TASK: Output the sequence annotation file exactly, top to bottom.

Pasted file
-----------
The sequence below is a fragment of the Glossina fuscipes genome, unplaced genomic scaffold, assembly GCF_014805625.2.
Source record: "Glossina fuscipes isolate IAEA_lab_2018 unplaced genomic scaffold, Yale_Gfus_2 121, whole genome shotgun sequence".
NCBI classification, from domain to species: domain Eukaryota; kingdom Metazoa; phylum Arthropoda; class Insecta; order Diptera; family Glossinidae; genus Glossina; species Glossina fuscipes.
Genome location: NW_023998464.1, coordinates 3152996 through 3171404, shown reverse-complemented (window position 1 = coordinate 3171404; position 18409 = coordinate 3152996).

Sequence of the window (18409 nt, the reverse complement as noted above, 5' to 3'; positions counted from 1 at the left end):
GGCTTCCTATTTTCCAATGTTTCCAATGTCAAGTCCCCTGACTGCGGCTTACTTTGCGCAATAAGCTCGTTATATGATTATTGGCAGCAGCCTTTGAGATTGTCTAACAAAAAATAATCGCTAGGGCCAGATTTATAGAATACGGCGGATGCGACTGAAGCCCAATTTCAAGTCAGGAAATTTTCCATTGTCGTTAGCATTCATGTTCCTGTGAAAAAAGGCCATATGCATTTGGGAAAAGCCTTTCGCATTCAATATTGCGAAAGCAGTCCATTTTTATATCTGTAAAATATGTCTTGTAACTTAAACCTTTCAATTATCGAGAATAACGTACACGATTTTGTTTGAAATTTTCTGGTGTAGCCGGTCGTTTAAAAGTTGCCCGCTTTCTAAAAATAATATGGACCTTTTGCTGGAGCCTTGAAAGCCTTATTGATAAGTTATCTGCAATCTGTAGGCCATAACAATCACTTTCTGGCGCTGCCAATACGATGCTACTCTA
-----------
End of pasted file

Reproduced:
The sequence below is a fragment of the Glossina fuscipes genome, unplaced genomic scaffold, assembly GCF_014805625.2.
Source record: "Glossina fuscipes isolate IAEA_lab_2018 unplaced genomic scaffold, Yale_Gfus_2 121, whole genome shotgun sequence".
NCBI classification, from domain to species: domain Eukaryota; kingdom Metazoa; phylum Arthropoda; class Insecta; order Diptera; family Glossinidae; genus Glossina; species Glossina fuscipes.
Genome location: NW_023998464.1, coordinates 3152996 through 3171404, shown reverse-complemented (window position 1 = coordinate 3171404; position 18409 = coordinate 3152996).

Sequence of the window (18409 nt, the reverse complement as noted above, 5' to 3'; positions counted from 1 at the left end):
GGCTTCCTATTTTCCAATGTTTCCAATGTCAAGTCCCCTGACTGCGGCTTACTTTGCGCAATAAGCTCGTTATATGATTATTGGCAGCAGCCTTTGAGATTGTCTAACAAAAAATAATCGCTAGGGCCAGATTTATAGAATACGGCGGATGCGACTGAAGCCCAATTTCAAGTCAGGAAATTTTCCATTGTCGTTAGCATTCATGTTCCTGTGAAAAAAGGCCATATGCATTTGGGAAAAGCCTTTCGCATTCAATATTGCGAAAGCAGTCCATTTTTATATCTGTAAAATATGTCTTGTAACTTAAACCTTTCAATTATCGAGAATAACGTACACGATTTTGTTTGAAATTTTCTGGTGTAGCCGGTCGTTTAAAAGTTGCCCGCTTTCTAAAAATAATATGGACCTTTTGCTGGAGCCTTGAAAGCCTTATTGATAAGTTATCTGCAATCTGTAGGCCATAACAATCACTTTCTGGCGCTGCCAATACGATGCTACTCTA